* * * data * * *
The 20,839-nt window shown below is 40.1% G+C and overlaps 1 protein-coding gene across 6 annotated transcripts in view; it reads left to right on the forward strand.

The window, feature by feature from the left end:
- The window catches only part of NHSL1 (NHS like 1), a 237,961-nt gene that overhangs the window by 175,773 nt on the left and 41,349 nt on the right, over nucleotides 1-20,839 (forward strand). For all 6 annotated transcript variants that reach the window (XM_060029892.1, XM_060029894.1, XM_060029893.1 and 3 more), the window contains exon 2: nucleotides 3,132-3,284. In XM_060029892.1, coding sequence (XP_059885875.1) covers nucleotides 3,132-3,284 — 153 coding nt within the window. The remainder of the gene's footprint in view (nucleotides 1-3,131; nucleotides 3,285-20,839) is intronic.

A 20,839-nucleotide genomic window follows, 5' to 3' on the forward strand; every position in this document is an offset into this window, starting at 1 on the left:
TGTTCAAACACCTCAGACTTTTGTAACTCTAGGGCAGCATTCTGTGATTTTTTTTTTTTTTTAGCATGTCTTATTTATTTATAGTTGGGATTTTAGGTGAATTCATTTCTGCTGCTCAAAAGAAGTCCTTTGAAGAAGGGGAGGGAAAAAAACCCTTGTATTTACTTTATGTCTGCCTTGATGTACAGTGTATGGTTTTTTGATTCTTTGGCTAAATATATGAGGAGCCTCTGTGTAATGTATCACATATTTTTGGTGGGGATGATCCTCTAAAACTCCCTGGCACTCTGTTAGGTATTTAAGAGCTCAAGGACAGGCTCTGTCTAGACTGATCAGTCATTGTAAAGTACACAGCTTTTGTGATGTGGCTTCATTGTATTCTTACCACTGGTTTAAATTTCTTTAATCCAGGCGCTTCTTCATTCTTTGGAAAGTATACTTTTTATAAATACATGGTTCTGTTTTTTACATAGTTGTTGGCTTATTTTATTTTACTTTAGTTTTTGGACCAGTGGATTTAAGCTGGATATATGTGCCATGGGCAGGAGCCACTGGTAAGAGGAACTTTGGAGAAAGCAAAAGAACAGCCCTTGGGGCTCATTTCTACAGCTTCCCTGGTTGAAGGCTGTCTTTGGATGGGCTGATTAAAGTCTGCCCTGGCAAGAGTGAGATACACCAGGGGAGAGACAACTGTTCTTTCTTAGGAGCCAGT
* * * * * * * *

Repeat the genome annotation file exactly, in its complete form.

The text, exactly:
The 20,839-nt window shown below is 40.1% G+C and overlaps 1 protein-coding gene across 6 annotated transcripts in view; it reads left to right on the forward strand.

The window, feature by feature from the left end:
- The window catches only part of NHSL1 (NHS like 1), a 237,961-nt gene that overhangs the window by 175,773 nt on the left and 41,349 nt on the right, over nucleotides 1-20,839 (forward strand). For all 6 annotated transcript variants that reach the window (XM_060029892.1, XM_060029894.1, XM_060029893.1 and 3 more), the window contains exon 2: nucleotides 3,132-3,284. In XM_060029892.1, coding sequence (XP_059885875.1) covers nucleotides 3,132-3,284 — 153 coding nt within the window. The remainder of the gene's footprint in view (nucleotides 1-3,131; nucleotides 3,285-20,839) is intronic.

A 20,839-nucleotide genomic window follows, 5' to 3' on the forward strand; every position in this document is an offset into this window, starting at 1 on the left:
TGTTCAAACACCTCAGACTTTTGTAACTCTAGGGCAGCATTCTGTGATTTTTTTTTTTTTTTAGCATGTCTTATTTATTTATAGTTGGGATTTTAGGTGAATTCATTTCTGCTGCTCAAAAGAAGTCCTTTGAAGAAGGGGAGGGAAAAAAACCCTTGTATTTACTTTATGTCTGCCTTGATGTACAGTGTATGGTTTTTTGATTCTTTGGCTAAATATATGAGGAGCCTCTGTGTAATGTATCACATATTTTTGGTGGGGATGATCCTCTAAAACTCCCTGGCACTCTGTTAGGTATTTAAGAGCTCAAGGACAGGCTCTGTCTAGACTGATCAGTCATTGTAAAGTACACAGCTTTTGTGATGTGGCTTCATTGTATTCTTACCACTGGTTTAAATTTCTTTAATCCAGGCGCTTCTTCATTCTTTGGAAAGTATACTTTTTATAAATACATGGTTCTGTTTTTTACATAGTTGTTGGCTTATTTTATTTTACTTTAGTTTTTGGACCAGTGGATTTAAGCTGGATATATGTGCCATGGGCAGGAGCCACTGGTAAGAGGAACTTTGGAGAAAGCAAAAGAACAGCCCTTGGGGCTCATTTCTACAGCTTCCCTGGTTGAAGGCTGTCTTTGGATGGGCTGATTAAAGTCTGCCCTGGCAAGAGTGAGATACACCAGGGGAGAGACAACTGTTCTTTCTTAGGAGCCAGT